The brother of an Iraqi student killed as a result of US airstrikes on Iraq and Syria on Friday says the family holds the United States responsible for his death.
Abdulrahman Khaled, 20, was killed in the town of Al Qaim, on the Iraq-Syria border, in what the family believes was a secondary explosion after the strikes hit three houses being used by an Iranian-backed Shia militia to store weapons.
His eldest brother, Anmar Khaled, told CNN the family had “heard and felt” the airstrikes shortly after midnight local time and that “a massive fire broke out.” Over the next four hours, he says, rockets from the weapons storage started firing off “constantly, left and right” and hit several houses in their residential compound known as the Sikek.
“When we all started hearing more explosions, Abdulrahman decided to go out and check on our dad, who was alone in his house,” Anmar said.
Neighbors saw one of the stray rockets hit a car next to Abdulrahman, he added. Afterward, they found his body in pieces.
“My brother was killed instantly,” Anmar told CNN on the phone from Al Qaim on Tuesday. “My mom does not know how we saw his body, and we cannot tell her the details. She is devastated and keeps thinking he will come back.”
He described his brother as “the spoiled member of the family,” sobbing as he added, “We took care of him and did not let him need anything.”
“He was very popular and always loved to help and serve others. I miss him so much, and I can’t believe he has already left this world,” Anmar said.
According to the Iraqi government, Abdulrahman is one of at least 16 people killed as a result of the strikes, which the US conducted on 85 targets across seven locations in the two countries last week. Of those 16, Abdulrahman was the only civilian, according to local authorities in Anbar province, including two security officials and two local mayors. A further 25 were injured, including a mother and daughter in Al Qaim.
The retaliatory strikes, which lasted around 30 minutes and which the White House deemed successful, were in response to a drone strike by Iranian-backed militants on a US military outpost in Jordan on January 29, which killed three US service members and wounded more than 40 others.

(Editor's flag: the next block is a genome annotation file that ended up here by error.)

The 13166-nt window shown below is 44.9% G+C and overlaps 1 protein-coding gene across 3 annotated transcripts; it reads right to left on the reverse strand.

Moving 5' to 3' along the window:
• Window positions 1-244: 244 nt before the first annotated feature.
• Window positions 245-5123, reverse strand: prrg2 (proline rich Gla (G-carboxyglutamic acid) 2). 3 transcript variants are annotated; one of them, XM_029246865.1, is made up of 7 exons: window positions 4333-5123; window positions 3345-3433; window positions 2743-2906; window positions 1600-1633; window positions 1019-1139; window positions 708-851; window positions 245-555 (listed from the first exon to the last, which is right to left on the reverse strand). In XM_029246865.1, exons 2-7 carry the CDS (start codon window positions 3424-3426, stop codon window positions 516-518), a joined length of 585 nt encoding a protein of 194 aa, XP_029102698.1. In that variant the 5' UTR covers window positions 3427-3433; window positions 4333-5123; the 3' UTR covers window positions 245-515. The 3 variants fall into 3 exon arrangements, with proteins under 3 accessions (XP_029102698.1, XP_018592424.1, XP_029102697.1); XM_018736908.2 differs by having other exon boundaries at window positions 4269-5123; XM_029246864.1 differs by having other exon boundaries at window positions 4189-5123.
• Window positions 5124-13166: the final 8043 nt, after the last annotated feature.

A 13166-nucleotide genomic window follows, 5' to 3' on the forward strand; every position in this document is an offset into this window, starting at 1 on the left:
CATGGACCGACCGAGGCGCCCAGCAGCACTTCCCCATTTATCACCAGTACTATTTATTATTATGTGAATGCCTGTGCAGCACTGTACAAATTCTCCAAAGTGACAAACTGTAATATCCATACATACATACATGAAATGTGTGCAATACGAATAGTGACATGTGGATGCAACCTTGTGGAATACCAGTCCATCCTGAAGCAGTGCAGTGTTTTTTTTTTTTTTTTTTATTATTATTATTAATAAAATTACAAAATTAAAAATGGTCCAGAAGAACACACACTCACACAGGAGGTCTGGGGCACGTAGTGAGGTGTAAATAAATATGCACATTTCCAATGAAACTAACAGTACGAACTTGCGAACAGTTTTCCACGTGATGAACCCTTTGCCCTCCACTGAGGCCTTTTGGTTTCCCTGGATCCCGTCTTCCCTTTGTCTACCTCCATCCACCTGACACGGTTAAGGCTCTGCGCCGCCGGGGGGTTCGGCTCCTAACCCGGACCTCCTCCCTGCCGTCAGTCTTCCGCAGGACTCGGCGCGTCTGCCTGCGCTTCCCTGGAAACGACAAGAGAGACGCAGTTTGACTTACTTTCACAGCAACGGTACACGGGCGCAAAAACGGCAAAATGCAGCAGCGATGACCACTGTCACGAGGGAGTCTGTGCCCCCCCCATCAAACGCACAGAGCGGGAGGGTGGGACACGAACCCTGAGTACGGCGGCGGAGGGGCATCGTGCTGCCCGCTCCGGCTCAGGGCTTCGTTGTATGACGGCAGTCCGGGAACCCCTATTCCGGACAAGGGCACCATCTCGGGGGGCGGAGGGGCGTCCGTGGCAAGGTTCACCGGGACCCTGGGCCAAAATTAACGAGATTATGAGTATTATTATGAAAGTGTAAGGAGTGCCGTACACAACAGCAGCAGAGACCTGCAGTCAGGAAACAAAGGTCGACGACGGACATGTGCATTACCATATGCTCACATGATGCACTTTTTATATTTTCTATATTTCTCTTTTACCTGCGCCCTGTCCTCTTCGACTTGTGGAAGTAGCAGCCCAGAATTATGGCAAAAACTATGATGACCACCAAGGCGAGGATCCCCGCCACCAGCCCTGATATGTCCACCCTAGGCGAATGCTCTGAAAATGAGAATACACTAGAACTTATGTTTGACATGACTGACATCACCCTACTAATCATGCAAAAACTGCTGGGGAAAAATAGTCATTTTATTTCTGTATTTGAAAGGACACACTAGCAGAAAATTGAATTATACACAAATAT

Security forces inspect a damaged car at the site of a US airstrike in Al Qaim, Iraq, February 3, 2024. Stringer/Reuters
‘Why did they not warn the residents?’
Anmar, a medical assistant at Al Qaim General Hospital and father of two, lives about 500 meters (1,640 feet) from the site of the strikes. His parents live in another house a similar distance away, as did his brother.
He told CNN he wanted to know why there was no warning from the US that might have saved civilians like his brother – who was studying at the Al Qaim Preparatory High School after the war on ISIS closed schools in the area for years and delayed his education.
“If the American administration knew there were weapon warehouses there, why did they not warn the residents in the area? At least drop leaflets before the attack so we have enough time to leave our houses or at least to inform local security,” Anmar said.
“We hold the United States responsible for the killing of my brother,” he added.
The high school where Abdulrahman was studying expressed its “deepest condolences and sympathy” to the family in a post on the school’s Facebook page on Sunday.
A Department of Defense spokesperson said it was still assessing reports of civilian casualties and declined to comment further.
Shell casings lie at the site of a US airstrike in Al Qaim, Iraq, February 3, 2024. Stringer/Reuters
What we know about the site in Al Qaim
Several years ago, the Iranian-backed Shia militia known as the Popular Mobilization Units (PMU) or Hashad Shaabi, took over a number of houses at the edge of the Sikek compound and bordered these off with aluminum sheets, according to two local security officials and several local residents.
PMU fighters are thought to have at least 50 houses in that section, with a few of these used as warehouses and offices, according to the officials and residents.
There are about 440 residential houses in the Sikek compound.
The area is mostly Sunni Muslim and some local residents say they have opposed the presence of the Shia militia for years.
In 2016, the Iraqi parliament passed a bill recognizing the PMU as a government entity, or paramilitary force, operating alongside the Iraqi military. That decision came because Iranian-backed militias helped the Iraqi military fight ISIS in the country between 2014 and 2017.
The US administration has always viewed the PMU as militia backed by Iran. It considers the group as among those responsible for carrying out attacks on US sites in Iraq and Syria.
A destroyed building at the site of a US airstrike in Al Qaim, Iraq, February 3, 2024. Stringer/Reuters
‘Against Iraq’s sovereignty’
The Iraqi government has described the US airstrikes on its territory as “aggression against Iraq’s sovereignty.”
It has also criticized the US, accusing it of deception, after National Security Council spokesperson John Kirby mistakenly claimed over the weekend that the US had informed the Iraqi government of its plans before carrying out the strikes.
The Iraqi government denied that, calling it “an unfounded claim crafted to mislead international public opinion and evade legal responsibility for this condemned act, in violation of international laws.”
On Tuesday, the White House admitted it had made an error in stating that Iraqi officials were notified in advance of Friday’s strikes.
“I deeply apologize for the error and I regret any confusion that it caused,” Kirby told reporters.
Meanwhile, US President Joe Biden has warned that the US military’s response to the deadly January drone attack would “continue at times and places of our choosing.”
The Iraqi government warned such attacks would “push the security situation in Iraq and the region to the brink of the abyss.”